Never coulda been a miner. Those old shafts give me the willies, and I've been down in more than a few. If you remember, I don't do well when I can't see the sky. Went down into the Sulpher Caves in Glenwood, Colorado. The same caves where Doc Holiday went, in hopes of curing his consumption (TB). The deeper you go in the caves, the hotter it gets - and the greater the sulpher gases, until you can't breathe at all.

    Course the sulpher caves are what finally accelerated old Doc's TB and did him in. He's still buried just outside Glenwood on the road to Aspen. Was a local hero, as he singlehandedly fought off a small indian raid while he living there. He had gone to Glenwood from Tombstone and the gunfight at the O.K. Corral. I know all of this, because as a kid, I traveled and lived all over the western slope of Colorado, trying to make a living playing poker in the sawdust joints.

    My last game in Colorado was in a place called "Cotton's Social Club." It was an old 6 table pool and domino hall in front, with the poker action in back. Cotton would pay me to swamp out the hall,
    clean the spittoons, and bed down on one of the pool tables, when I was down on my luck.

    You really gotta be outa luck, when you hafta clean spittoons, but it does wonders for character."


    Thursday, October 16, 2003

    Stagflation Evidence Recognized by Acclaimed Investor

    Author: Jim Sinclair/Herald Tribune

    Stagflation is a term coined by my friend H.D. Schultz back in the 70’s and it’s something I am seeing more evidence of each day. To see that Sir John Templeton now anticipates this phenomenon only deepens my concern. Below I’ve excerpted a small part of this article for your review. It is available in its entirety at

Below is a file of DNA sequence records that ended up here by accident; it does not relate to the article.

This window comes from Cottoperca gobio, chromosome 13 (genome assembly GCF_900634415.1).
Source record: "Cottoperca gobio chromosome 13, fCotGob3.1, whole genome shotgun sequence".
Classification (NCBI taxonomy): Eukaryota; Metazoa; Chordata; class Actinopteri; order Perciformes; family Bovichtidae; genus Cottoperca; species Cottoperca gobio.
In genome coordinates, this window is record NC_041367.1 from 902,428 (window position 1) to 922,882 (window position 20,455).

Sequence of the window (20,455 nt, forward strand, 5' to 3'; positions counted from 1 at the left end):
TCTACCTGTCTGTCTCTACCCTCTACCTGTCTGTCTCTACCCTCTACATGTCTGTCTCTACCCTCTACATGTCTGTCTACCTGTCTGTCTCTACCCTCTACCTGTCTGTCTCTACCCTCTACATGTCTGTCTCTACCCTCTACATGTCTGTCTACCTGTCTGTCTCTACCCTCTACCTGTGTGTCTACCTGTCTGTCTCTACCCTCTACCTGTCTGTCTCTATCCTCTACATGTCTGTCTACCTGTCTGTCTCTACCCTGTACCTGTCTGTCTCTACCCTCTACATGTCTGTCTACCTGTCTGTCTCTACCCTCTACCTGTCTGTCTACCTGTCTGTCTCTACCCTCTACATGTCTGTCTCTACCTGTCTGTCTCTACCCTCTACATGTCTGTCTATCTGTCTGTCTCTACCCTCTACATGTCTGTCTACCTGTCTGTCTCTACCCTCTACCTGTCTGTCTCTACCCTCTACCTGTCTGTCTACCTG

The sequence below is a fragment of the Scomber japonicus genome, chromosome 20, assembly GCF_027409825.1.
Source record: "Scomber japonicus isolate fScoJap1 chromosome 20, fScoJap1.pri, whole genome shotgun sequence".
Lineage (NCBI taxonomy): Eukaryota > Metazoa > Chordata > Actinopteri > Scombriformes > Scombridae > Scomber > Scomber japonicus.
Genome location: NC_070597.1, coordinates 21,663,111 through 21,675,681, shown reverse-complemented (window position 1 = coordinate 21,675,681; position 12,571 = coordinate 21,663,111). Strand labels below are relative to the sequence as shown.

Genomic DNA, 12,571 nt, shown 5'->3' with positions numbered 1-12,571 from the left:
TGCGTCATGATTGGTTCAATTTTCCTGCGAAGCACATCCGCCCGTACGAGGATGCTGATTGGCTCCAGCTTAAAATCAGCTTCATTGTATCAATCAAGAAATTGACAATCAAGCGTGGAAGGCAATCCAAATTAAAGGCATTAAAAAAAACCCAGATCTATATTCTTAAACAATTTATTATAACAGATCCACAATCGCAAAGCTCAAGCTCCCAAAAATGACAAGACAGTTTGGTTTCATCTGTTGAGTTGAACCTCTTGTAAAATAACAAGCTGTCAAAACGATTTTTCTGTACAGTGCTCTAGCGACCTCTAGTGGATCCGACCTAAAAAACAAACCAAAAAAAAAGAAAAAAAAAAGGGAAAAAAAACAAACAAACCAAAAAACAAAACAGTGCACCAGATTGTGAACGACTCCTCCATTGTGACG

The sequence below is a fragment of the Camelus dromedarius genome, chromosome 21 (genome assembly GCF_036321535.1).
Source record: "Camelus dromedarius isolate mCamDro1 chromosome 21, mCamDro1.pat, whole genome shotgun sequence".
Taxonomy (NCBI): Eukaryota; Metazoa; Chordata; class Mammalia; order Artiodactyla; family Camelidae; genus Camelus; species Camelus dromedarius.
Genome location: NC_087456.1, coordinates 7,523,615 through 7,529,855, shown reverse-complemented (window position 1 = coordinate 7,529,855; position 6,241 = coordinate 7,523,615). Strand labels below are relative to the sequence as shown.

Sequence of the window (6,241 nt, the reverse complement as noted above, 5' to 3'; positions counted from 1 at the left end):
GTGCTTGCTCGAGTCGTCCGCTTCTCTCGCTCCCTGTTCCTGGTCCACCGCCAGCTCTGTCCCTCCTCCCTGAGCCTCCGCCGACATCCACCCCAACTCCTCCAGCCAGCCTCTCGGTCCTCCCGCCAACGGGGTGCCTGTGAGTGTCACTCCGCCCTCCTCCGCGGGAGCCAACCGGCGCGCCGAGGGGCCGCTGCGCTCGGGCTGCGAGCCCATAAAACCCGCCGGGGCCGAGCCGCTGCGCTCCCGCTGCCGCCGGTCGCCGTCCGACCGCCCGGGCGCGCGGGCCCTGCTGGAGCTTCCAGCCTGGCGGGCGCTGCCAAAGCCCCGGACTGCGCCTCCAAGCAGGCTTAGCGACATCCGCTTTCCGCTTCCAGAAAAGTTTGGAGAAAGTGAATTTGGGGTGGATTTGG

Templeton feeling bearish

    The legendary investor predicts the U.S. dollar will lose 40 percent of its value.

    [email protected]

    SARASOTA -- Legendary investor Sir John Templeton is worried about the U.S. economy and stock market.

    Gary Moore, a Sarasota investment adviser who met with Templeton last week in the Bahamas, says Sir John has never been more bearish.

    Moore says Templeton is telling investors to avoid U.S. stocks and sell off excess residential real estate. He's also suggesting they buy bonds -- not U.S. bonds, but Australian, New Zealand, and Canadian bonds.

    The reason for all this, Moore says, is that Sir John, who founded the highly successful Templeton Growth Fund and Templeton World Fund, believes the dollar will lose 40 percent of its value against foreign currencies in the coming months, especially the Japanese Yen and Chinese Yuan.

    This depreciation will cause the Chinese and Japanese, who own 36 percent of all U.S. foreign debt, to sell their bonds and mortgage obligations and take their money out of the country.

    When that happens, market forces will cause interest rates to rise, choking off investment in residential real estate and forcing the construction industry to contract.

    Stagflation, a combination of economic stagnation and inflation, will then set in, Moore said.

    U.S. manufacturers will face higher costs of production, but they won't be able to pass on price increases due to continued competition from lower- cost manufacturers in China and India. Profit margins for U.S. corporations will be squeezed and stock values will suffer.

    "Stagflation is hell on equities," Moore said.

    In turn, U.S. consumers will see their living standards decline, causing them to pull back on spending, sending another negative shock through the economy.

    Templeton, who is 92, could not be reached for comment. But investment advisors contacted by the Herald-Tribune did not dispute his logic.

    They all agreed that the greatest fear hanging over the world economy at the moment is the possibility that the value of the U.S. dollar will crash.